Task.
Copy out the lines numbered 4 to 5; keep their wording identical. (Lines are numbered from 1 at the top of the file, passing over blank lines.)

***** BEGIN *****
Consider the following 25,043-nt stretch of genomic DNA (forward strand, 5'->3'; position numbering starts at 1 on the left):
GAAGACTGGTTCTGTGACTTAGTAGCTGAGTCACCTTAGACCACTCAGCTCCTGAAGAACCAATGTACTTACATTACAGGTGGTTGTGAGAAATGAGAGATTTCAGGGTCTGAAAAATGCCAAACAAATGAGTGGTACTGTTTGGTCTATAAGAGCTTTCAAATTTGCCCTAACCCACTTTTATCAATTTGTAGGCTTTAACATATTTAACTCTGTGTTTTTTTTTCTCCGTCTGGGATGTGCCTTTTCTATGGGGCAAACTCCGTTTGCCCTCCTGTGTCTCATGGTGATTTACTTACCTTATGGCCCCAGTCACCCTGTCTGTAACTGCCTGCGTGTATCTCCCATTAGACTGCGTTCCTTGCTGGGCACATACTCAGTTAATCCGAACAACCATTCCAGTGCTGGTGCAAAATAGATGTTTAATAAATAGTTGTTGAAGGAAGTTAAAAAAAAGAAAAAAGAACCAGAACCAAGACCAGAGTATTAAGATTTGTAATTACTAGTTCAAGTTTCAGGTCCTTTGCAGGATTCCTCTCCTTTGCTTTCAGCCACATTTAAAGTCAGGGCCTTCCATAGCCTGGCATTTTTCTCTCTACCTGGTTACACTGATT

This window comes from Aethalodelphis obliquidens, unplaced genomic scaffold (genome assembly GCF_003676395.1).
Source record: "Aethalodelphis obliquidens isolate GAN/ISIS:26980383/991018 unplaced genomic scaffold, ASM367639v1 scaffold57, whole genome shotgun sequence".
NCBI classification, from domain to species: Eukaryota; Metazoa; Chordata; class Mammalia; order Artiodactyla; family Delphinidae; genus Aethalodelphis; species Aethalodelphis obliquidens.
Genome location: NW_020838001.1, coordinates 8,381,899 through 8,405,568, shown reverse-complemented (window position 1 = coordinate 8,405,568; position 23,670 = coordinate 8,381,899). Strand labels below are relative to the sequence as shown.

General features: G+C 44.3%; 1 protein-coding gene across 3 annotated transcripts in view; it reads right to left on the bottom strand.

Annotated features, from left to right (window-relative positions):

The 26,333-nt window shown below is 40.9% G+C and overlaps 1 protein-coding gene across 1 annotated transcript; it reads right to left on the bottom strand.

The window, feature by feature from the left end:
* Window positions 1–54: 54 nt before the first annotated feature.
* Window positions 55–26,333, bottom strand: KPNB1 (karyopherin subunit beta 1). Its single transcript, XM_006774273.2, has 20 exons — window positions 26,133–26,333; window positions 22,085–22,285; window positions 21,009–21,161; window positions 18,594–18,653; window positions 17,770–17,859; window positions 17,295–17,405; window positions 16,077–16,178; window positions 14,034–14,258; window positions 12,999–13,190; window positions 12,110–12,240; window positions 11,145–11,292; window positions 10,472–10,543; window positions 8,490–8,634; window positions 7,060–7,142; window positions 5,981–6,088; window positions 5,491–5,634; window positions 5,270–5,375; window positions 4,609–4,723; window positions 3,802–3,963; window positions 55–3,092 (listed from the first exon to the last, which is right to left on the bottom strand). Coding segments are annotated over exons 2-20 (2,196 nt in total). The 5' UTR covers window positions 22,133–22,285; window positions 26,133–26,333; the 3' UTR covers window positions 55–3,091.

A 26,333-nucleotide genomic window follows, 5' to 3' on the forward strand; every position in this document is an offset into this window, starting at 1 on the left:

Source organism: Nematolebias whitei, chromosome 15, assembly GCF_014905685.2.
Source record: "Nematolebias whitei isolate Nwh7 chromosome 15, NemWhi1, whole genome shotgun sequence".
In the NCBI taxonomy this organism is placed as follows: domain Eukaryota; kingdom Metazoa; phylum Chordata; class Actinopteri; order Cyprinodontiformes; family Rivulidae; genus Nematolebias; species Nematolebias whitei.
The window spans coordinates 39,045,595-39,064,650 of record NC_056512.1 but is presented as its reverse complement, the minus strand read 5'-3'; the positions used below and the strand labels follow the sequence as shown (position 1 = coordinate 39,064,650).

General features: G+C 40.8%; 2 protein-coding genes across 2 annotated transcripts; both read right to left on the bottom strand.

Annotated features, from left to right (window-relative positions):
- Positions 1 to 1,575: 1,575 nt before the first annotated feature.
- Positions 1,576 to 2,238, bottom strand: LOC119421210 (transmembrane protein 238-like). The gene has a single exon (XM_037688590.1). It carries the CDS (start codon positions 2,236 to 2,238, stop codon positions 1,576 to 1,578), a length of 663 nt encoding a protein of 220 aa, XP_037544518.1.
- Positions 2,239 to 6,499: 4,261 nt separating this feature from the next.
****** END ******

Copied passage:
Source record: "Aethalodelphis obliquidens isolate GAN/ISIS:26980383/991018 unplaced genomic scaffold, ASM367639v1 scaffold57, whole genome shotgun sequence".
NCBI classification, from domain to species: Eukaryota; Metazoa; Chordata; class Mammalia; order Artiodactyla; family Delphinidae; genus Aethalodelphis; species Aethalodelphis obliquidens.